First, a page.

SINGAPORE: The weekly number of dengue cases has dropped by about 70 per cent from its peak in May, and about 95 per cent of dengue clusters since the start of 2022 have been closed.
The National Environment Agency (NEA) announced these figures on Monday (Oct 10), adding that as of last Friday, there have been more than 28,500 dengue cases this year.
There were 427 dengue cases reported last week, 46 fewer from the week before.
As of last Friday, there are 142 dengue clusters - six fewer than the week before. Over the last three weeks, clusters with hundreds of cases - located at Ghim Moh Road, Bedok Reservoir Road and Clementi Road - have also been closed, said NEA.
The agency said it has closed 2,563 out of 2,705 dengue clusters since the start of this year.
But NEA cautioned that it continues to observe active clusters with a "relatively fast rate of transmission", including at Clementi West Street 2, Jurong East Street 21, Jurong West Avenue 5 and Rivervale Crescent.
In February this year, Singapore experienced early signs of a dengue outbreak with more than 200 weekly cases reported.
In response, the launch of a National Dengue Prevention Campaign was brought forward and new dengue alert banners put up in areas with persistently high Aedes aegypti mosquito population, said NEA in a media release.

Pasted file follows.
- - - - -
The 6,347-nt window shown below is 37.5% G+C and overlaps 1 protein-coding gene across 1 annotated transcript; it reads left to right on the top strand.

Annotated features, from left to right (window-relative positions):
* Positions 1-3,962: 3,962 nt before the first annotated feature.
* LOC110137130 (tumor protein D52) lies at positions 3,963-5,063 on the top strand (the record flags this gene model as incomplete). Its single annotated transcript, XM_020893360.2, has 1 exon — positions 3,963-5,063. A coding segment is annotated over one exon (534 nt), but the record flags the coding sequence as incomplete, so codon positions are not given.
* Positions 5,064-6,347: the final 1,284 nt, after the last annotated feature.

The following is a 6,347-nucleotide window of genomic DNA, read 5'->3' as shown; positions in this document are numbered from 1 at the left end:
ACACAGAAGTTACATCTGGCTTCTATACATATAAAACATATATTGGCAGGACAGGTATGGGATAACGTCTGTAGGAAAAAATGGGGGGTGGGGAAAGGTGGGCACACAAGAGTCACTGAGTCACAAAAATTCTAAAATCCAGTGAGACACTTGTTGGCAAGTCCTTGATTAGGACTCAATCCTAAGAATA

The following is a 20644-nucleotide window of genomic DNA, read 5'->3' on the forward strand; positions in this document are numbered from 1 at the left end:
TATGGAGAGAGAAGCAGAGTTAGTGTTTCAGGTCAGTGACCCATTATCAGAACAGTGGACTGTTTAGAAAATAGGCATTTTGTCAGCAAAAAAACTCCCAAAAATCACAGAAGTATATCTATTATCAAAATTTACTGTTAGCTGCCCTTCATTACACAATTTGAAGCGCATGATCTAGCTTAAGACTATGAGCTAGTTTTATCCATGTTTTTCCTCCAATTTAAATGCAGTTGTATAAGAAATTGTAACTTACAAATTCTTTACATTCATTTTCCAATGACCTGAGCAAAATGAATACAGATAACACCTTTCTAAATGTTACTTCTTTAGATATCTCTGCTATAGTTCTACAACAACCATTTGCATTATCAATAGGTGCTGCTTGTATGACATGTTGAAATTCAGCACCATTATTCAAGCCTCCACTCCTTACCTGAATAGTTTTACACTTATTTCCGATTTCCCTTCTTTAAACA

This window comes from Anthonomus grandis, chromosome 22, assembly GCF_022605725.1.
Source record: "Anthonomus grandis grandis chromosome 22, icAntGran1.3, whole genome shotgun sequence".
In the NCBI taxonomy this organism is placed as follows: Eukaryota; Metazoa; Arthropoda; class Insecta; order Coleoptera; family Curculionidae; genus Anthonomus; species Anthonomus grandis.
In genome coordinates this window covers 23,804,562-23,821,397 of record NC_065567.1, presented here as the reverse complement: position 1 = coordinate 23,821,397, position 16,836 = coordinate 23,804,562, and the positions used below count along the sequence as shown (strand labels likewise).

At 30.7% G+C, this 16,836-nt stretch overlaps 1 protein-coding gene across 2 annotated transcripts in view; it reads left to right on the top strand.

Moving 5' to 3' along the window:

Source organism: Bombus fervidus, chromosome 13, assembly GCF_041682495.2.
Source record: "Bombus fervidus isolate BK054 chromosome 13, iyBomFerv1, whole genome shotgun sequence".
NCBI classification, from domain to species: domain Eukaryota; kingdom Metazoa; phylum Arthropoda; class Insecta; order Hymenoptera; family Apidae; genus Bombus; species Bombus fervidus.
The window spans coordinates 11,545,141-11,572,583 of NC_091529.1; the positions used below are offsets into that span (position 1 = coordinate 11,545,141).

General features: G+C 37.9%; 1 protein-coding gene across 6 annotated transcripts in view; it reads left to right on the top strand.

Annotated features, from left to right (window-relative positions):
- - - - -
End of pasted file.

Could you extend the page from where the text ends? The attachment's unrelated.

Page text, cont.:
The agency also worked with partners like town councils to conduct about 200,000 inspections in the first half of the year, removing about 51,000 potential mosquito breeding habits. This was on top of 409,000 inspections by NEA islandwide in the same period.
Since July, the agency has also released male Wolbachia-Aedes mosquitoes at eight additional field sites, bringing 1,400 more Housing and Development Board (HDB) blocks under Project Wolbachia - and increasing its coverage to about 31 per cent of all HDB blocks in Singapore.
Under this project, male Wolbachia-carrying Aedes aegypti mosquitoes will mate with females, causing them to lay eggs that do not hatch, thus reducing the dengue mosquito population.
"Even though we are moving beyond the traditional dengue peak season, continued vigilance remains critical as weekly dengue cases and the Aedes aegypti mosquito population remain high," said NEA on Monday.
“Weekly dengue cases could continue to remain high beyond the peak dengue season (June to October) as we still see dengue transmission in many areas across the island."
These include large clusters at Boon Lay Avenue, Aroozoo Avenue, Hougang Avenue 1, Jelapang Road, Bishan Street 11 and Marine Crescent, said NEA.
The agency added that it continues to work closely with grassroots advisers and community volunteers, to reach out to residents on dengue prevention efforts.
It also urged people to maintain good housekeeping and take measures to bring down dengue case numbers further - including using insect repellent and doing the necessary to curb the mosquito population, such as by changing water in vases.